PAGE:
Karen Elliott

Karen Elliott



Professor Karen Elliott is Chair of Practice in Finance and FinTech at Birmingham University Business School and Co-Director of the FinTech MSc Degree Programme.

She has been named as ‘Standout #35 Women in FinTech Powerlist by Innovate Finance’ for Policy and Governance 2019, 2020 and listed for the new Hubs (governance) category in 2021. Karen co-leads FinTrust, Agency, and the UKFin Network+ projects (£1.2m/£3.5m/£2.5m EPSRC/UKRI) with Prof van Moorsel to optimise trustworthy and ethical AI, engineered to deliver citizen transparency, fairness, and inclusion. Likewise, co-led Finclusion (Gates Foundation/Turing Institute £100k), which explored verifiable credentials for vulnerable groups, focusing on dementia in the digital economy following her mother’s diagnosis.

A member of the Prime Minister’s Champions Group for Dementia, Corporate Digital Responsibility, ForHumanity, Radix, the IEEE Global Initiative Planet Positive and an Ambassador for the Digital Poverty Alliance, Karen creates a fusion of academic and practical ethical considerations at the individual and societal level, seeking to find balance for an equitable digital society while protecting and sustaining the planet.

Conference Contribution

Assuring Citizen Agency in a World with Complex Online Harms

Watch Karen’s talk here and download his presentation here.

The online world is an uncertain world, exposing citizens to a variety of threats that may cause harm to themselves, loved ones and wider society―a complex interaction of socio-technical processes driven by diverse stakeholders, resulting in ‘Complex Harms’ and requires secure global digital identities (ID). Governments around the world are committed to supporting the roll out of national digital IDs, but there are privacy, trust, and security implications associated with scaling these systems at a national level. Responsible innovation and implementation of ID services is a critical enabler for inclusion (social, economic, and environmental); secure ID enables access to services and enactment of civil rights. According to the World Bank, more than 1 billion people are currently living without an official digital identity. Complex Harms happen to citizens, they are not caused or controlled by citizens. Therefore, based on the firm belief that establishing citizen agency is a sine qua non for any transformative approaches that resolve these complex harms. That is, citizens need to be empowered through technologies, behaviours, and processes to gain a sense of control, ownership, security, and consequently trust in their online activities.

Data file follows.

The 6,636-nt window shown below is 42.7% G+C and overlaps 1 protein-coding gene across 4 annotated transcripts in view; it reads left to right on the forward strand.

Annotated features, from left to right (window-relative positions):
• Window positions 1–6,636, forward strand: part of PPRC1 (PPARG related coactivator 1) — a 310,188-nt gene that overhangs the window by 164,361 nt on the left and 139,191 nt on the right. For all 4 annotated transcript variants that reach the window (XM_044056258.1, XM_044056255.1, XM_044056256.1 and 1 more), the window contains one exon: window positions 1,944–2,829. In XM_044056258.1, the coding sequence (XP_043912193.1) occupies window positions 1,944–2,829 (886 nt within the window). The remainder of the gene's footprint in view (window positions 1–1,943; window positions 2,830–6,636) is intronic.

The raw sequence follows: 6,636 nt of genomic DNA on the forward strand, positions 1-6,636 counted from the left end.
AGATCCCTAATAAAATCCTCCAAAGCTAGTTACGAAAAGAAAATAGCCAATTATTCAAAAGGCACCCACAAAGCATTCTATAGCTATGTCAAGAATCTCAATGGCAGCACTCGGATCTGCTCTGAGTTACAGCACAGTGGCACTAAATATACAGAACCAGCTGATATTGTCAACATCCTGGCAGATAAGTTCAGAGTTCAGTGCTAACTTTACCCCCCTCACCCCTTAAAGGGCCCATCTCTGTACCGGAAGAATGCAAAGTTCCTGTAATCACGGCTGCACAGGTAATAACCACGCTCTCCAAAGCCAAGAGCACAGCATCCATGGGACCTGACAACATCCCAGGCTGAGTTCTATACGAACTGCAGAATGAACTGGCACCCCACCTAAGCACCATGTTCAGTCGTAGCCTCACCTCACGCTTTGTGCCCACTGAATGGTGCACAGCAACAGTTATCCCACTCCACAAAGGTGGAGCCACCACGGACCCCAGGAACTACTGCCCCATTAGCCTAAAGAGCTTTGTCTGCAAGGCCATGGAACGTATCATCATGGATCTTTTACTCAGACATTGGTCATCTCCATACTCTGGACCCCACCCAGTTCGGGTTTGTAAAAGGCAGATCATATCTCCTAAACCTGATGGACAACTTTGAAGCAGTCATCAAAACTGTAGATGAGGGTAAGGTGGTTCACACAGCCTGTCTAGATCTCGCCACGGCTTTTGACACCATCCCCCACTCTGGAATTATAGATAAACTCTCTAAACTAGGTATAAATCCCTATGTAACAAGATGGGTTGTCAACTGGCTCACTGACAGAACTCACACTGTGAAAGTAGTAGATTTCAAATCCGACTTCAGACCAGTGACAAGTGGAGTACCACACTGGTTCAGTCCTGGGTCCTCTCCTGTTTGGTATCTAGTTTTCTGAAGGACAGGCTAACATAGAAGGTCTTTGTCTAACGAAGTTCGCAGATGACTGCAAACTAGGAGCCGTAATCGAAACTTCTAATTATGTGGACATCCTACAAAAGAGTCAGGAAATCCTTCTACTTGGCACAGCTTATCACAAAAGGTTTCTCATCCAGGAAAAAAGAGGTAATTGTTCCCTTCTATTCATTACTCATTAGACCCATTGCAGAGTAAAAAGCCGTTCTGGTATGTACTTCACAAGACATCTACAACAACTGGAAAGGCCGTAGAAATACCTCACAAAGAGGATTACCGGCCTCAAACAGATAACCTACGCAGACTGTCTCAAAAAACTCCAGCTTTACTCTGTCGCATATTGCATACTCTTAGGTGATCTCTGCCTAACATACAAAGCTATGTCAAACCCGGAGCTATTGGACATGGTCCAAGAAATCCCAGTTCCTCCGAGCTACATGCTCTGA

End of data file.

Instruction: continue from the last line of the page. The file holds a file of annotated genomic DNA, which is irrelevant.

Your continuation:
Finclusion, Agency and Online Harms

Watch Karen’s second talk here and download her presentation here.

Digital banking can pose challenges for citizens, raising vulnerability concerns around trust in banking institutions: branch closures, accessibility of online services, and digital skills and understanding all play a role in the inclusion and participation of people in the digital society. Financial inclusion depends on providing adjusted services for citizens with disclosed vulnerabilities. At the same time, the financial industry needs to adhere to a strict regulatory framework, which is often in conflict with the desire for inclusive, adaptive, and privacy-preserving services raising public concern around the trustworthiness of technologies. Such tensions impact the deployment of privacy-sensitive technologies aimed at financial inclusion. To understand issue such as trust and access for all with privacy assurances, prototype solutions can be based on open-source decentralized identifiers and verifiable credentials software moving towards self-sovereign identity to address such issues.  However, if you reside in the digital divide where you neither have the funds, skills, or knowledge to access financial technologies, how do banks and society address this broad chasm? The technology is promising thanks to its selective disclosure of vulnerabilities to the full control of the individual and supports GDPR requirements, but at the same time, there is a clear tension between introducing these technologies and fulfilling other regulatory requirements, particularly with respect to “Know Your Customer” in finance. Therefore, social and policy implications arise from firms socio-technical responsibilities towards citizens in assuring agency over access to financial or other technology-based services to include and project citizens, more work is required.